The prognostic information provided by arterial calcification detection in multiple vascular beds is the most important issue, from a clinical point of view, raised by the work of Jensky et al4 and obviously depends of the intimal or medial site of calcium deposit. Intimal or plaque calcification has the prognostic significance of atherosclerotic disease, although its consequences on plaque vulnerability and occlusive arterial disease may be different from that of noncalcified plaque.3 Calcification of the media layer has no flow-limiting consequence but causes arterial stiffening and increases pulsatile components of pressure and so may lead to left ventricular overload and hypertrophy.7 These considerations explain that calcification of coronary arteries, which specifically reflects atherosclerosis, is a valuable and strong predictor of occlusive coronary heart disease events,2 whereas the prognosis of noncoronary calcium, obscured by the possibility that calcium can be deposited within the media and/or the intima layer, is less clear. However, a recent meta-analysis10 has shown that noncoronary calcification, measured with different imaging methods in populations with different baseline risk, increased substantially (3 to 4 times) the risk for mortality and cardiovascular events, particularly for calcification identified in the thoracic aorta.10 A complementary question is whether a combination of calcification measures in multiple vascular beds rather than measurement in a single territory may yield the best information. Although the cross-sectional design of the work by Jensky et al4 does not provide any prognostic information on that issue, it shows that the number of coronary and noncoronary sites with present calcification did not correlate with blood pressure measures independent of coexisting risk factors probably because of arterial bed–related specificity in the hypertension-calcification relationship.
In conclusion, noninvasive, calcium-based imaging with whole body contrast CT may seem attractive for assessing the extent and the severity of subclinical disease in multiple beds, especially in the presence of systolic hypertension that promotes calcium deposit in coronary and noncoronary vessels. However, its clinical applicability and use are questionable, because there is no evidence that screening for coronary and noncoronary calcification may provide incremental information beyond screening only for coronary artery calcium, whereas whole body CT for calcium detection in multiple beds can induce significantly greater radiation exposure than cardiac CT for coronary calcium detection.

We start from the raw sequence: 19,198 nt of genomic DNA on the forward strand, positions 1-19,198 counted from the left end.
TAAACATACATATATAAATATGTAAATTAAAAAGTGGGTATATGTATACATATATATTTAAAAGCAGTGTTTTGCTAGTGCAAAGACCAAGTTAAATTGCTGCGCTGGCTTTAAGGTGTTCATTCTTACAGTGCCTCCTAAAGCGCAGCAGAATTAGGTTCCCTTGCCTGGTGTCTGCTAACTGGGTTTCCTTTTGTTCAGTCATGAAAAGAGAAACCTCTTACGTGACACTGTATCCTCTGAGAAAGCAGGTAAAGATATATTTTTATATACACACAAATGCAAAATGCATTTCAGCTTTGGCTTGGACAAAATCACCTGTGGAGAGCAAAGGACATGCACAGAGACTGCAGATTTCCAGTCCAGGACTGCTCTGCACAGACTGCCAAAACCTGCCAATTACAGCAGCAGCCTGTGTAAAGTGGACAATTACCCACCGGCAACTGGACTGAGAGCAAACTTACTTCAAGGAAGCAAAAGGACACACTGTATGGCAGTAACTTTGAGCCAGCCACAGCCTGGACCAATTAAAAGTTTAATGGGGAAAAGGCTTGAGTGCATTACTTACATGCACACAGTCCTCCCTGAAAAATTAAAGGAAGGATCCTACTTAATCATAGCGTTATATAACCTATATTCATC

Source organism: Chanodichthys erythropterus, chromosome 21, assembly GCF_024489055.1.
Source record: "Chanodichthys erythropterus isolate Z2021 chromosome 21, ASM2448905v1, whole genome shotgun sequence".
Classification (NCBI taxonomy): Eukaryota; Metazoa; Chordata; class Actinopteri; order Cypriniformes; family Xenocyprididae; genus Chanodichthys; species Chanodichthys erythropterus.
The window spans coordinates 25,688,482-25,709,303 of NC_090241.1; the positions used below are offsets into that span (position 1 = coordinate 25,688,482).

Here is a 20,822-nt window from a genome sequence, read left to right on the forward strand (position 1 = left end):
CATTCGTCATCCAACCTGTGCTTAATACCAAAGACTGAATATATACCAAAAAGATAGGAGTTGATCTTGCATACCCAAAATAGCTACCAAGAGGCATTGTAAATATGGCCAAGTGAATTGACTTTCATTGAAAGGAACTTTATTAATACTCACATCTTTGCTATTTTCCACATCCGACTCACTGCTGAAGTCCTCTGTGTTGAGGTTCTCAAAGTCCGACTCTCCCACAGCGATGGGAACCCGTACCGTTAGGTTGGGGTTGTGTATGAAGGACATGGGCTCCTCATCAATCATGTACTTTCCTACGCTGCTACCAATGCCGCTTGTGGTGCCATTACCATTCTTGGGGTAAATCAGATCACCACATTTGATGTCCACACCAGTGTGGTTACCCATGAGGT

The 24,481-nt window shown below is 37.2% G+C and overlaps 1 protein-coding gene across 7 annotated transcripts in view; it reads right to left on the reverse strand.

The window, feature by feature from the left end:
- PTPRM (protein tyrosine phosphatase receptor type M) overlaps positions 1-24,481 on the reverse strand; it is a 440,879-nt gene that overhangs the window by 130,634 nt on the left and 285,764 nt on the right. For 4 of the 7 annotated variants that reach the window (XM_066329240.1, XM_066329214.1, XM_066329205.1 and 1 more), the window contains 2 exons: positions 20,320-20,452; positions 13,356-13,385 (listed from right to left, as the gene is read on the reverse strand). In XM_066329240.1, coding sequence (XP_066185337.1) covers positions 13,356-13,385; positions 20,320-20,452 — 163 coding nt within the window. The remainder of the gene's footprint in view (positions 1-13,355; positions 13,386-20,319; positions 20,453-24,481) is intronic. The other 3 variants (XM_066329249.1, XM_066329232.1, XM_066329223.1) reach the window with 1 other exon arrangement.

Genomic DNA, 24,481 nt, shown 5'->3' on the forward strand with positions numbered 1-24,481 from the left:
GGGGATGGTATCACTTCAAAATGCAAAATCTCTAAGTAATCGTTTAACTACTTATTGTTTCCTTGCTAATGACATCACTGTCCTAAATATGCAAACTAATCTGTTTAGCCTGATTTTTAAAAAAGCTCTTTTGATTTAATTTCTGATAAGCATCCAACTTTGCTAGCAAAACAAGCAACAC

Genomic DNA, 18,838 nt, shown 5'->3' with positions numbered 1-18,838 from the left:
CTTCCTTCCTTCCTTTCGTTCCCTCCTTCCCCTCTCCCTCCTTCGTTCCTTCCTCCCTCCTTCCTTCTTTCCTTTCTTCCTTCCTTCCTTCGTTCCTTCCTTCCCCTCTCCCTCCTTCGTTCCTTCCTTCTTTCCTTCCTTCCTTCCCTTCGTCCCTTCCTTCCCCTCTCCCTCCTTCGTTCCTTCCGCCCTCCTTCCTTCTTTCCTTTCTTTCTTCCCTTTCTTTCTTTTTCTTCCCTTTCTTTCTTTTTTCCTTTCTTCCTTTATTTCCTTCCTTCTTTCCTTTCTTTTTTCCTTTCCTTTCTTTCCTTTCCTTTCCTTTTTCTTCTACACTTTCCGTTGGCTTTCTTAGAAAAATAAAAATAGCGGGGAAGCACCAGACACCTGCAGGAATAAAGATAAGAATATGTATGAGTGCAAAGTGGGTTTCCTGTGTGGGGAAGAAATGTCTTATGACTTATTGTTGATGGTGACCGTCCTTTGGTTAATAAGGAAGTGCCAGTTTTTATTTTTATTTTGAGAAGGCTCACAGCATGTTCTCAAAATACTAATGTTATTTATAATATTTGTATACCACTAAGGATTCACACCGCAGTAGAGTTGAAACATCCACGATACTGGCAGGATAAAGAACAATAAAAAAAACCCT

The opinions expressed in this editorial are not necessarily those of the editors or of the American Heart Association.
Simon A, Chironi G, Levenson J. Performance of subclinical arterial disease detection as a screening test for coronary heart disease. Hypertension. 2006; 48: 392–396.
Jensky NE, Criqui MH, Wright MC, Wassel CL, Brody SA, Allison MA. Blood pressure and vascular calcification. Hypertension. 2010; 55: 990–997.
Simon A, Giral P, Levenson J. Extracoronary atherosclerotic plaque at multiple sites and total coronary calcification deposit in asymptomatic men: association with coronary risk profile. Circulation. 1995; 92: 1414–1421.
Dao HH, Essalihi R, Bouvet C, Moreau P. Evolution and modulation of age-related medial elastocalcinosis: impact on large artery stiffness and isolated systolic hypertension. Cardiovasc Res. 2005; 66: 307–317.
Giachelli CM. Vascular calcification mechanisms. J Am Soc Nephrol. 2004; 15: 2959–2964.
Levenson J, Giral P, Megnien JL, Gariepy J, Plainfosse MC, Simon A. Fibrinogen and its relations to subclinical extracoronary and coronary atherosclerosis in hypercholesterolemic men. Arterioscler Thromb Vasc Biol. 1997; 17: 45–50.